Foods You Shouldn’t Throw Away Just Yet

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Do you usually get rid of leftover bread, cheese, and chicken bones? Don’t do that anymore! There are some foods you shouldn’t throw away, because you can still use them to make tasty things in the kitchen!

Unfortunately, I’m used to throwing food. Not only what remains on the plate, but also the cheese that starts to smell tangy, bones, stalk and roots I don’t use when I cook vegetables. I’m used to getting rid quickly of all the things I don’t eat; I don’t like to see and keep them all around because, sooner or later, they still end up in the trash. But, since one of my New Year’s resolutions is to reduce my expenses, I did some quick research and I figured out how wrong I was. Because there are many foods you shouldn’t throw away, but you totally should use for your future recipes. I thought you may want to know which are the most common foods you shouldn’t throw in the trash, so I’m sharing this with you.

10 foods you shouldn’t throw away

1. Chicken bones

If you happen to buy bone-in chicken pieces – breast and thighs – but you want to cook only the meat, don’t throw away the bones! Save them to make stock. Chicken stock can also be made with chicken meat, but why not cook the meat in a different way and just use the bones?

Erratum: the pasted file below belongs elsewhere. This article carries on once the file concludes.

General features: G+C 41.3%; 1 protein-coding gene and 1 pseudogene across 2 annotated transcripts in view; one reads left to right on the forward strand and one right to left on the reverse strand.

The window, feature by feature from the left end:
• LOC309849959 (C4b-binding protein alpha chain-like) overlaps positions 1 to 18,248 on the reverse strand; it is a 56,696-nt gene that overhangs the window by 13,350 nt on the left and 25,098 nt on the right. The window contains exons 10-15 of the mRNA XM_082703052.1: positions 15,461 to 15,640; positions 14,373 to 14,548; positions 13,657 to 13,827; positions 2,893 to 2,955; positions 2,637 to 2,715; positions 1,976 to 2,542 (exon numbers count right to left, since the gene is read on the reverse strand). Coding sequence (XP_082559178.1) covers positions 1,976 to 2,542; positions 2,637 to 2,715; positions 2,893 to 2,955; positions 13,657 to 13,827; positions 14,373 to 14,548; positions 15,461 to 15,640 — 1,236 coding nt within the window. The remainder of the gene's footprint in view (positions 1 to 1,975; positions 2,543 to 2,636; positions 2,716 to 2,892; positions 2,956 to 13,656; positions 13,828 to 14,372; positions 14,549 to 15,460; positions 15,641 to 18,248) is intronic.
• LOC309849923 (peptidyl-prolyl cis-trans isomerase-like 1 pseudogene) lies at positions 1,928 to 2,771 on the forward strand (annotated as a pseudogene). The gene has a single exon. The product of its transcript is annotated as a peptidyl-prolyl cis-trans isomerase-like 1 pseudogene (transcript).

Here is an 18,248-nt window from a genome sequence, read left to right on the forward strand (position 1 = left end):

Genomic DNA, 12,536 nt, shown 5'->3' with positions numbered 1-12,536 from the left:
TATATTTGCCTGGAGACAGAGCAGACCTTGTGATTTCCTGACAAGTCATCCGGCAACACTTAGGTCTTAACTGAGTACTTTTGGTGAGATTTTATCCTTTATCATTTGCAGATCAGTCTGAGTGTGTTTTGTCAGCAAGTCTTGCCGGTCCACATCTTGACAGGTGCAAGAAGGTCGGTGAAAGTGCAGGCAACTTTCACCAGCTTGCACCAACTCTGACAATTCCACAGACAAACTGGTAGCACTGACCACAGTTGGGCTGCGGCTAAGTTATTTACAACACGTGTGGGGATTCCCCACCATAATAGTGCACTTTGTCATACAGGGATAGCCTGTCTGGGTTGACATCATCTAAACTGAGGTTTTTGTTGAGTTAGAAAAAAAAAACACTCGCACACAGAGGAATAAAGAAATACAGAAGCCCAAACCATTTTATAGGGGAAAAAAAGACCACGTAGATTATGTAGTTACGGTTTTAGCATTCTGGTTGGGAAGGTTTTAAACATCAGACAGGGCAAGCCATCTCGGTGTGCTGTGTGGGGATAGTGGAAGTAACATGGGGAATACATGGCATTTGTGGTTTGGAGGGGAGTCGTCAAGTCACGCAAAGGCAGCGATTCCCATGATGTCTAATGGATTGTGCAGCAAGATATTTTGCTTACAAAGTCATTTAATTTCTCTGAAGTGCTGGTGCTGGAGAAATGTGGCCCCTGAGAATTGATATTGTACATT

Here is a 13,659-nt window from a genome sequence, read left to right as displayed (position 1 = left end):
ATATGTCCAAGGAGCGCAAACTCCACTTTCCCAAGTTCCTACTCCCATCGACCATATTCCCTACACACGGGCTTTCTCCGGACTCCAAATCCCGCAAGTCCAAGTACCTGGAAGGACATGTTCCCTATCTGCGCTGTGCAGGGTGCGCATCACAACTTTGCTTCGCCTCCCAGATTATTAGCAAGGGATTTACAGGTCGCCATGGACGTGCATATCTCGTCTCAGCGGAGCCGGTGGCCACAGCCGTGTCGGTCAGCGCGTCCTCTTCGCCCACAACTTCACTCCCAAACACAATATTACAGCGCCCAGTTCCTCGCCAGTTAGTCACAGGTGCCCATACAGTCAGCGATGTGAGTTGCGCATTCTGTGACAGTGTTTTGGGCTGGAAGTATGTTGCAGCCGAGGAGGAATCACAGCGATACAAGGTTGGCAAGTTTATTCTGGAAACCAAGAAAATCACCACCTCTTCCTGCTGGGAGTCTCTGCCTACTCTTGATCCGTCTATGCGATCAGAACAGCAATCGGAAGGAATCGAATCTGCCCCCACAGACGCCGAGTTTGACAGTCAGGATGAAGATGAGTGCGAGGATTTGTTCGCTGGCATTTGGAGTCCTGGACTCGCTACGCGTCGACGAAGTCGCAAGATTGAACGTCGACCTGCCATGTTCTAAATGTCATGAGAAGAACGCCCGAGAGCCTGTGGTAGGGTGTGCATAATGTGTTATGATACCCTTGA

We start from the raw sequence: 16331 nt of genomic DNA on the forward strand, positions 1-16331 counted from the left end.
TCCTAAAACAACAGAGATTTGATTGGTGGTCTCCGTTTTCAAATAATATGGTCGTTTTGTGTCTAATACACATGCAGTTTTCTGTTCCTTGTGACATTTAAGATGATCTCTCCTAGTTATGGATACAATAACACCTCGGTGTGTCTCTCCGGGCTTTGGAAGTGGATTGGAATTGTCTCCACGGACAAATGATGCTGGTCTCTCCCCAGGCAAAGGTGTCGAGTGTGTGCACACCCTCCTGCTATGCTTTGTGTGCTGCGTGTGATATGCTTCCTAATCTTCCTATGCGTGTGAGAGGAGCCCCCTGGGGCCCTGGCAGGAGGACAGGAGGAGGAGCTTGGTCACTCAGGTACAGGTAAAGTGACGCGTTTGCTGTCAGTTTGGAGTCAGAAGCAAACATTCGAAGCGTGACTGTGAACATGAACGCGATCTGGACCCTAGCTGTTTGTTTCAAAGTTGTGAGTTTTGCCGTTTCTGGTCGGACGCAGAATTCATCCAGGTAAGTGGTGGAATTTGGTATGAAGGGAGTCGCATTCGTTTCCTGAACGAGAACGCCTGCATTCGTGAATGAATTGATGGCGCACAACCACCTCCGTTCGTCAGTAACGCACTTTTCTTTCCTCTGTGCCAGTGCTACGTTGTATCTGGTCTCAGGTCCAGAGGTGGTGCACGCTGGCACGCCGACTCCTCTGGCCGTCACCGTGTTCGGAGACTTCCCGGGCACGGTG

If you have enough bones, you can boil them right away and keep the stock for later use. If you don’t have enough bones, pack them and keep them into the freezer until you accumulate enough to make a batch and have the time to make the stock.

2. Cheese rinds and leftover cheese

Fromage fort is the solution for your leftover cheese. Fromage fort is the French term for ‘strong cheese’, and it’s a cheese spread made by blending in the food processor together pieces of different leftover cheeses (hard and soft) with white wine, garlic, and various herbs. It helps you get rid of those scraps of cheese you have in the fridge. You can also add your cheese leftovers on pizza or, if you have parmesan rinds, you can add them to boiling soup or pasta sauce.

3. Bacon grease

My grandparents used to cook with lard. I’m not sure when and why I gave up on using grease in cooking. After frying some bacon, I’m in a hurry to throw away all that grease, instead of storing it. What a pity! Saving the grease left from cooking a batch of bacon is a great way to add flavor to future dishes. It seems some of our ancestors’ habits are good to keep even now, in the ‘healthy eating era’.

Use bacon grease when you make pasta, or you roast vegetables, instead of butter when scrambling eggs or frying potatoes, rub it on chicken breasts before roasting or use it when you make caramelized onion.

For storing the grease, we suggest you let your pan sit on the stovetop for a while until the grease cools and solidifies into a layer of fat. Then scoop up the fat with a spatula and add it to a jar. If you don’t want any waste, then you should pour off the fat while it’s hot.